Predictors of alcohol use transitions among drug-using youth presenting to an urban emergency department


Autoři: Jason E. Goldstick aff001;  Maureen A. Walton aff002;  Amy S. B. Bohnert aff002;  Justin E. Heinze aff002;  Rebecca M. Cunningham aff001
Působiště autorů: Department of Emergency Medicine, University of Michigan, Ann Arbor, MI, United States of America aff001;  Injury Prevention Center, University of Michigan, Ann Arbor, MI, United States of America aff002;  Department of Psychiatry, University of Michigan School of Medicine, Ann Arbor, MI, United States of America aff003;  Youth Violence Prevention Center, University of Michigan School of Public Health, Ann Arbor, MI, United States of America aff004;  Department of Health Behavior and Health Education, University of Michigan School of Public Health, Ann Arbor, MI, United States of America aff005;  Hurley Medical Center, Department of Emergency Medicine, Flint, MI, United States of America aff006
Vyšlo v časopise: PLoS ONE 14(12)
Kategorie: Research Article
doi: 10.1371/journal.pone.0227140

Souhrn

Background

Precipitants of alcohol use transitions can differ from generalized risk factors. We extend prior research by predicting transitions in alcohol use disorder (AUD) during adolescence and emerging adulthood.

Methods

From 12/2009-9/2011, research assistants recruited 599 drug-using youth age 14–24 from Level-1 Emergency Department in Flint, Michigan. Youth were assessed at baseline and four biannual follow-ups, including a MINI Neuropsychiatric interview to diagnose AUD (abuse/dependence). We modeled AUD transitions using continuous time Markov Chains with transition probabilities modulated by validated measures of demographics, anxiety/depression symptoms, cannabis use, peer drinking, parental drinking, and violence exposure. Separate models were fit for underage (<21) and those of legal drinking age.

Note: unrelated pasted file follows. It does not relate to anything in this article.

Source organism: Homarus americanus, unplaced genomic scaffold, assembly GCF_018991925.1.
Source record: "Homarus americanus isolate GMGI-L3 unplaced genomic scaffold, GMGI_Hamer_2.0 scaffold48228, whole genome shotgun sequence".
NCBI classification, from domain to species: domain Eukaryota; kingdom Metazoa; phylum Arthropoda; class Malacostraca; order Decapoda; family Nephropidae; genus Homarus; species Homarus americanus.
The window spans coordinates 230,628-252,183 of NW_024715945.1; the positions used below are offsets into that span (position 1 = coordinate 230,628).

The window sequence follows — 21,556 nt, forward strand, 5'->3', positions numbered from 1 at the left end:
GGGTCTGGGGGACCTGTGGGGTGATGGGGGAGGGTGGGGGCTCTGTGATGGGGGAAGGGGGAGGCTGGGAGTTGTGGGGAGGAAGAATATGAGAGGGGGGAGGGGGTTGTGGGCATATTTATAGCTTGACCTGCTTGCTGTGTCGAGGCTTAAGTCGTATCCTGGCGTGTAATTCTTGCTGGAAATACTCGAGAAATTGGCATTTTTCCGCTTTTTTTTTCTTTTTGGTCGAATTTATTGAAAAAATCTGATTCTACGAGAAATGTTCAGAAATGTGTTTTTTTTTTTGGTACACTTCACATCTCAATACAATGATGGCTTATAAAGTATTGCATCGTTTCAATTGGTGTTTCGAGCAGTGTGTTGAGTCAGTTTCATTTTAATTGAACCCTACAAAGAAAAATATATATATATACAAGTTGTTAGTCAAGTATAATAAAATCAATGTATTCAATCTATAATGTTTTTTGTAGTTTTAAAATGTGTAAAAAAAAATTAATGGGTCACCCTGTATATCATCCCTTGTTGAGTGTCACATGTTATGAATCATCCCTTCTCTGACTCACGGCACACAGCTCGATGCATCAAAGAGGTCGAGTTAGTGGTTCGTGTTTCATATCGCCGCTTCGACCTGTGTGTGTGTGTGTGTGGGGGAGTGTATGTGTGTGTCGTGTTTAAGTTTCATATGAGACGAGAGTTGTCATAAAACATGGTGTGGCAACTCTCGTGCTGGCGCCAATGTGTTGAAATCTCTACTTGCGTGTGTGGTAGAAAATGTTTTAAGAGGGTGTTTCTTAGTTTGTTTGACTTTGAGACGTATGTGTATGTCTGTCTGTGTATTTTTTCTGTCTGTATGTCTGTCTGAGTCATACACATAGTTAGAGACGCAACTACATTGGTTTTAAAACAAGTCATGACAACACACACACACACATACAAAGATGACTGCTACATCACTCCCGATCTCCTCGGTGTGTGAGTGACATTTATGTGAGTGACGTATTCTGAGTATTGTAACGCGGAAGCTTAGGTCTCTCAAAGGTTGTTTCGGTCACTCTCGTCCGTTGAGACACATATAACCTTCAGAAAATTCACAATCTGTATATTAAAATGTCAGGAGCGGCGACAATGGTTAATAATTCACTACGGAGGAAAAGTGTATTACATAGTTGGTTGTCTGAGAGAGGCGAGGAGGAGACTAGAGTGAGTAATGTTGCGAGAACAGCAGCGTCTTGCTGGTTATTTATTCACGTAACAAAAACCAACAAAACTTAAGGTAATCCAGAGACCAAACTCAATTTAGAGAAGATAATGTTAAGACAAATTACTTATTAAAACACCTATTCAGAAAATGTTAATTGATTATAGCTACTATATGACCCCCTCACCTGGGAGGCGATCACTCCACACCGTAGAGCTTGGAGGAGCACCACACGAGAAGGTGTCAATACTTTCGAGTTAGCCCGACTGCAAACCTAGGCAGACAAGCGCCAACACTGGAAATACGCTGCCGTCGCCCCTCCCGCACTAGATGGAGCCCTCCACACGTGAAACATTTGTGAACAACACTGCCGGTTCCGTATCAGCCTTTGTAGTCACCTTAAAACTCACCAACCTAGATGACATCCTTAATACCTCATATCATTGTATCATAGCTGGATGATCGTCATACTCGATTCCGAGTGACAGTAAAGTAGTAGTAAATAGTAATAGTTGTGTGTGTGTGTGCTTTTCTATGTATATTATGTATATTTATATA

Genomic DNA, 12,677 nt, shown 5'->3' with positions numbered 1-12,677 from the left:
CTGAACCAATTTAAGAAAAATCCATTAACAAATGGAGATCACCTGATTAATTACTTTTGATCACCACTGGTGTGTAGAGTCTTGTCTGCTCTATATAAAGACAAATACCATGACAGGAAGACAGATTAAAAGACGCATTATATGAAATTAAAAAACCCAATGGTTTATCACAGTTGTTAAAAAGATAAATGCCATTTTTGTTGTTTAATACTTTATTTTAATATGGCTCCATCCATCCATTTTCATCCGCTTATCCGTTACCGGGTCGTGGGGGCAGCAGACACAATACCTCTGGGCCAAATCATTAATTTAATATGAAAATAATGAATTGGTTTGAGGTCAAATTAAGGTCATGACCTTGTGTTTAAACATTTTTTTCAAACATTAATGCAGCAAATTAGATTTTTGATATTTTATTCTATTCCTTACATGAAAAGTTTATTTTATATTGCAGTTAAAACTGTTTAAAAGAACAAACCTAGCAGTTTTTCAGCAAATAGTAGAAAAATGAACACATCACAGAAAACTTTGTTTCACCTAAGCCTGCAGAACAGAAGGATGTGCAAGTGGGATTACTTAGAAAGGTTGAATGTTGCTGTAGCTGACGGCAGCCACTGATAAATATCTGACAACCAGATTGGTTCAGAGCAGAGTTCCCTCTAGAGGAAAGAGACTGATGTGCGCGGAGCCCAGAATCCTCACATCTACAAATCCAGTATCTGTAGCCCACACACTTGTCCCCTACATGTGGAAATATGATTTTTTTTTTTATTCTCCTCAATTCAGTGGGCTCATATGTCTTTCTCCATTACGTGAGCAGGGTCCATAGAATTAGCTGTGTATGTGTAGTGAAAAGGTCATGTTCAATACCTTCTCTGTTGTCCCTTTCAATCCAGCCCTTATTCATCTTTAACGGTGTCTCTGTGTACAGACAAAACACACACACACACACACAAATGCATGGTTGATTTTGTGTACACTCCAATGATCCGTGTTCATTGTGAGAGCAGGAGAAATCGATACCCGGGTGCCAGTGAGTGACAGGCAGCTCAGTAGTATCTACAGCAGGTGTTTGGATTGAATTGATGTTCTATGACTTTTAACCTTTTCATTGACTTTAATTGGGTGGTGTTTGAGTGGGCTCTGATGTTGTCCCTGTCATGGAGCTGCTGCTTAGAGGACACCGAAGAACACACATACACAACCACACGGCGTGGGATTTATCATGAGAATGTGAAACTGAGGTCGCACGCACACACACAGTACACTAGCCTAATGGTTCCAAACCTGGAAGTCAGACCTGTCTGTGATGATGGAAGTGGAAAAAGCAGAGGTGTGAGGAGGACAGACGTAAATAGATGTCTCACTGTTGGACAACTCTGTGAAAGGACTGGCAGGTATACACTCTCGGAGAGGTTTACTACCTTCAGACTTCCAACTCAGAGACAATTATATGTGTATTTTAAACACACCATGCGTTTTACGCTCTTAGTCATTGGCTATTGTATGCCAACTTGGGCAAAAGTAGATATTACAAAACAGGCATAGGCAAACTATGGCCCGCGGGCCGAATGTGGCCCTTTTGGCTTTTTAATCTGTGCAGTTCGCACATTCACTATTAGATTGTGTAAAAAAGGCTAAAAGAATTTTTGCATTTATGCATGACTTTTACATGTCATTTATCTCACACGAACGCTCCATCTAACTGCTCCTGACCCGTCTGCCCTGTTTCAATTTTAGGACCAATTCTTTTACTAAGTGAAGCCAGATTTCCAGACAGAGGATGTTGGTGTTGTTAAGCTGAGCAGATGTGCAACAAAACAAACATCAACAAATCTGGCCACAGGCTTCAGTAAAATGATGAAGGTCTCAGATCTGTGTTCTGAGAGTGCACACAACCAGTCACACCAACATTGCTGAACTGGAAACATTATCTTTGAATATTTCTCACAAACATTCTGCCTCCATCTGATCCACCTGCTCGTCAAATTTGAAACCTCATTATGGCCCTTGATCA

Results

We observed 2,024 pairs of consecutive AUD states, including 264 transitions (119 No-AUD→AUD; 145 AUD→No-AUD); 194 (32.4%) individuals were diagnosed with AUD at ≥1 assessment. Among age 14–20, peer drinking increased AUD onset (No-AUD→AUD transition) rates (Hazard ratio—HR = 1.70; 95%CI: [1.13,2.54]), parental drinking lowered AUD remission (AUD→No-AUD transition) rates (HR = 0.53; 95%CI: [0.29,0.97]), and cannabis use severity both hastened AUD onset (HR = 1.18; 95%CI: [1.06,1.32]) and slowed AUD remission (HR = 0.85; 95%CI: [0.76,0.95]). Among age 21–24, anxiety/depression symptoms both increased AUD onset rates (HR = 1.35; 95%CI: [1.13,1.60]) and decreased AUD remission rates (HR = 0.74; 95%CI: [0.63,0.88]). Friend drinking hastened AUD onset (HR = 1.18, 95%CI: [1.05,1.33]), and slowed AUD remission (HR = 0.84; 95%CI: [0.75,0.95]). Community violence exposure slowed AUD remission (HR = 0.69, 95%CI: [0.48,0.99]). In both age groups, males had >2x the AUD onset rate of females, but there were no sex differences in AUD remission rates. Limitations, most notably that this study occurred at a single site, are discussed.

Conclusions

Social influences broadly predicted AUD transitions in both age groups. Transitions among younger youth were predicted by cannabis use, while those among older youth were predicted more by internalizing symptoms and stress exposure (e.g., community violence). Our results suggest age-specific AUD etiology, and contrasts between prevention and treatment strategies.

Klíčová slova:

Age groups – Alcohol consumption – Alcoholism – Cannabis – Critical care and emergency medicine – Markov models – Medical risk factors – Mental health and psychiatry


Zdroje

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2019 Číslo 12